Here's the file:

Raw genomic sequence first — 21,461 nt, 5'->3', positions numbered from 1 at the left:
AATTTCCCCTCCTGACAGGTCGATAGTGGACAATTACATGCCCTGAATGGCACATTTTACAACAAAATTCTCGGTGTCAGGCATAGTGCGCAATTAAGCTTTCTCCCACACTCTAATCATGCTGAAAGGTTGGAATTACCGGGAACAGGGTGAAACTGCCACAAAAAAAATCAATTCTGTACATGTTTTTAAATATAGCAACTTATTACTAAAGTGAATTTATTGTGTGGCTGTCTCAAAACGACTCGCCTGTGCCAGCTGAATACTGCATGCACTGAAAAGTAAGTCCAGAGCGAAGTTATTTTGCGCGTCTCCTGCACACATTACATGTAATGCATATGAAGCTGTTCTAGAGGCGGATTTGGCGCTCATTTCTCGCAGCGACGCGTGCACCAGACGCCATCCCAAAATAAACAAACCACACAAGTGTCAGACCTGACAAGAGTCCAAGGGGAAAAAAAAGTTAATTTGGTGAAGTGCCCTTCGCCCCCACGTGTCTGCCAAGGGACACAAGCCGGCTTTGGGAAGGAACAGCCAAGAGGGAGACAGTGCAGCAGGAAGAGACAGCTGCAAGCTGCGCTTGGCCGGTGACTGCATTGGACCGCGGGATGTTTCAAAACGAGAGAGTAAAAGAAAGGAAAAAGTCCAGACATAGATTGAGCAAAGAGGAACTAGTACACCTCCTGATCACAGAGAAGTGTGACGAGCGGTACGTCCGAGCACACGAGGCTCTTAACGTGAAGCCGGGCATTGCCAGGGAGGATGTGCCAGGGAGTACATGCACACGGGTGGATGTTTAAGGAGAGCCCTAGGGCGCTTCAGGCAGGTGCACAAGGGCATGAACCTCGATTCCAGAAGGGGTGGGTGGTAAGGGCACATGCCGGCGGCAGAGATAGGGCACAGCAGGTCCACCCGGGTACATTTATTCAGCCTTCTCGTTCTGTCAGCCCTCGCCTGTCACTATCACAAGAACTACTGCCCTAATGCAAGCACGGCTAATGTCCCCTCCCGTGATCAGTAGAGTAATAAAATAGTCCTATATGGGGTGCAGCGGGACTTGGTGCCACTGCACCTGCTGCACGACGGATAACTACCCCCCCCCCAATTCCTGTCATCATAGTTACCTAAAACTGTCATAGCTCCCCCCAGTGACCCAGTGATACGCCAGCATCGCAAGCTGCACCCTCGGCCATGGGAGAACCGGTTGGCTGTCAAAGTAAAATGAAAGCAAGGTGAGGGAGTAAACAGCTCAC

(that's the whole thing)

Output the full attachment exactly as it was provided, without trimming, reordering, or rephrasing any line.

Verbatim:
Raw genomic sequence first — 21,461 nt, 5'->3', positions numbered from 1 at the left:
AATTTCCCCTCCTGACAGGTCGATAGTGGACAATTACATGCCCTGAATGGCACATTTTACAACAAAATTCTCGGTGTCAGGCATAGTGCGCAATTAAGCTTTCTCCCACACTCTAATCATGCTGAAAGGTTGGAATTACCGGGAACAGGGTGAAACTGCCACAAAAAAAATCAATTCTGTACATGTTTTTAAATATAGCAACTTATTACTAAAGTGAATTTATTGTGTGGCTGTCTCAAAACGACTCGCCTGTGCCAGCTGAATACTGCATGCACTGAAAAGTAAGTCCAGAGCGAAGTTATTTTGCGCGTCTCCTGCACACATTACATGTAATGCATATGAAGCTGTTCTAGAGGCGGATTTGGCGCTCATTTCTCGCAGCGACGCGTGCACCAGACGCCATCCCAAAATAAACAAACCACACAAGTGTCAGACCTGACAAGAGTCCAAGGGGAAAAAAAAGTTAATTTGGTGAAGTGCCCTTCGCCCCCACGTGTCTGCCAAGGGACACAAGCCGGCTTTGGGAAGGAACAGCCAAGAGGGAGACAGTGCAGCAGGAAGAGACAGCTGCAAGCTGCGCTTGGCCGGTGACTGCATTGGACCGCGGGATGTTTCAAAACGAGAGAGTAAAAGAAAGGAAAAAGTCCAGACATAGATTGAGCAAAGAGGAACTAGTACACCTCCTGATCACAGAGAAGTGTGACGAGCGGTACGTCCGAGCACACGAGGCTCTTAACGTGAAGCCGGGCATTGCCAGGGAGGATGTGCCAGGGAGTACATGCACACGGGTGGATGTTTAAGGAGAGCCCTAGGGCGCTTCAGGCAGGTGCACAAGGGCATGAACCTCGATTCCAGAAGGGGTGGGTGGTAAGGGCACATGCCGGCGGCAGAGATAGGGCACAGCAGGTCCACCCGGGTACATTTATTCAGCCTTCTCGTTCTGTCAGCCCTCGCCTGTCACTATCACAAGAACTACTGCCCTAATGCAAGCACGGCTAATGTCCCCTCCCGTGATCAGTAGAGTAATAAAATAGTCCTATATGGGGTGCAGCGGGACTTGGTGCCACTGCACCTGCTGCACGACGGATAACTACCCCCCCCCCAATTCCTGTCATCATAGTTACCTAAAACTGTCATAGCTCCCCCCAGTGACCCAGTGATACGCCAGCATCGCAAGCTGCACCCTCGGCCATGGGAGAACCGGTTGGCTGTCAAAGTAAAATGAAAGCAAGGTGAGGGAGTAAACAGCTCAC